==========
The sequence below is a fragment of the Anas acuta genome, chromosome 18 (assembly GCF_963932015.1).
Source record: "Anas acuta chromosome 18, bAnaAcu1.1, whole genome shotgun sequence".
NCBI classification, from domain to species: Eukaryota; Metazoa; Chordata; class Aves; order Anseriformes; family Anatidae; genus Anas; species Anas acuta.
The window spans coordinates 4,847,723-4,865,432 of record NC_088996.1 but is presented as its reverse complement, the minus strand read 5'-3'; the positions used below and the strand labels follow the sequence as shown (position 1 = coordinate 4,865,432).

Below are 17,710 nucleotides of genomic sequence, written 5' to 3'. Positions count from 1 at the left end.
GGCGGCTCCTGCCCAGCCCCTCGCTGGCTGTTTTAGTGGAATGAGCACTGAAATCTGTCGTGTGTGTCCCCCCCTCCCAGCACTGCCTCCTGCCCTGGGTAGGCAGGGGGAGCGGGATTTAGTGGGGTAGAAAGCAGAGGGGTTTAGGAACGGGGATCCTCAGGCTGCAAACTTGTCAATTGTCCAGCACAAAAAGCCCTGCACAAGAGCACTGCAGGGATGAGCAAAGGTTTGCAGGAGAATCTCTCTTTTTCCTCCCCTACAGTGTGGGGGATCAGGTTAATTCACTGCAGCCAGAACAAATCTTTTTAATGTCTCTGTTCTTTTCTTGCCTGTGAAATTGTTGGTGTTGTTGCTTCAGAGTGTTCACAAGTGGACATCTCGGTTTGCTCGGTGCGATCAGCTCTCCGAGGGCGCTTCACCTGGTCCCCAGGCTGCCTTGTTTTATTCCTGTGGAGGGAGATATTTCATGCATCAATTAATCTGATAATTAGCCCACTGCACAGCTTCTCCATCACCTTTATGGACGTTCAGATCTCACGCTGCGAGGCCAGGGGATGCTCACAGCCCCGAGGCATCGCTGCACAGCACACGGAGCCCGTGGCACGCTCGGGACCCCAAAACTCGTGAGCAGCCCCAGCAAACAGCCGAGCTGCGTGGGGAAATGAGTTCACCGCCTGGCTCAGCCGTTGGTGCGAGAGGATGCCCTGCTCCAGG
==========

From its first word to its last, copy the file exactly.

The sequence below is a fragment of the Anas acuta genome, chromosome 18 (assembly GCF_963932015.1).
Source record: "Anas acuta chromosome 18, bAnaAcu1.1, whole genome shotgun sequence".
NCBI classification, from domain to species: Eukaryota; Metazoa; Chordata; class Aves; order Anseriformes; family Anatidae; genus Anas; species Anas acuta.
The window spans coordinates 4,847,723-4,865,432 of record NC_088996.1 but is presented as its reverse complement, the minus strand read 5'-3'; the positions used below and the strand labels follow the sequence as shown (position 1 = coordinate 4,865,432).

Below are 17,710 nucleotides of genomic sequence, written 5' to 3'. Positions count from 1 at the left end.
GGCGGCTCCTGCCCAGCCCCTCGCTGGCTGTTTTAGTGGAATGAGCACTGAAATCTGTCGTGTGTGTCCCCCCCTCCCAGCACTGCCTCCTGCCCTGGGTAGGCAGGGGGAGCGGGATTTAGTGGGGTAGAAAGCAGAGGGGTTTAGGAACGGGGATCCTCAGGCTGCAAACTTGTCAATTGTCCAGCACAAAAAGCCCTGCACAAGAGCACTGCAGGGATGAGCAAAGGTTTGCAGGAGAATCTCTCTTTTTCCTCCCCTACAGTGTGGGGGATCAGGTTAATTCACTGCAGCCAGAACAAATCTTTTTAATGTCTCTGTTCTTTTCTTGCCTGTGAAATTGTTGGTGTTGTTGCTTCAGAGTGTTCACAAGTGGACATCTCGGTTTGCTCGGTGCGATCAGCTCTCCGAGGGCGCTTCACCTGGTCCCCAGGCTGCCTTGTTTTATTCCTGTGGAGGGAGATATTTCATGCATCAATTAATCTGATAATTAGCCCACTGCACAGCTTCTCCATCACCTTTATGGACGTTCAGATCTCACGCTGCGAGGCCAGGGGATGCTCACAGCCCCGAGGCATCGCTGCACAGCACACGGAGCCCGTGGCACGCTCGGGACCCCAAAACTCGTGAGCAGCCCCAGCAAACAGCCGAGCTGCGTGGGGAAATGAGTTCACCGCCTGGCTCAGCCGTTGGTGCGAGAGGATGCCCTGCTCCAGG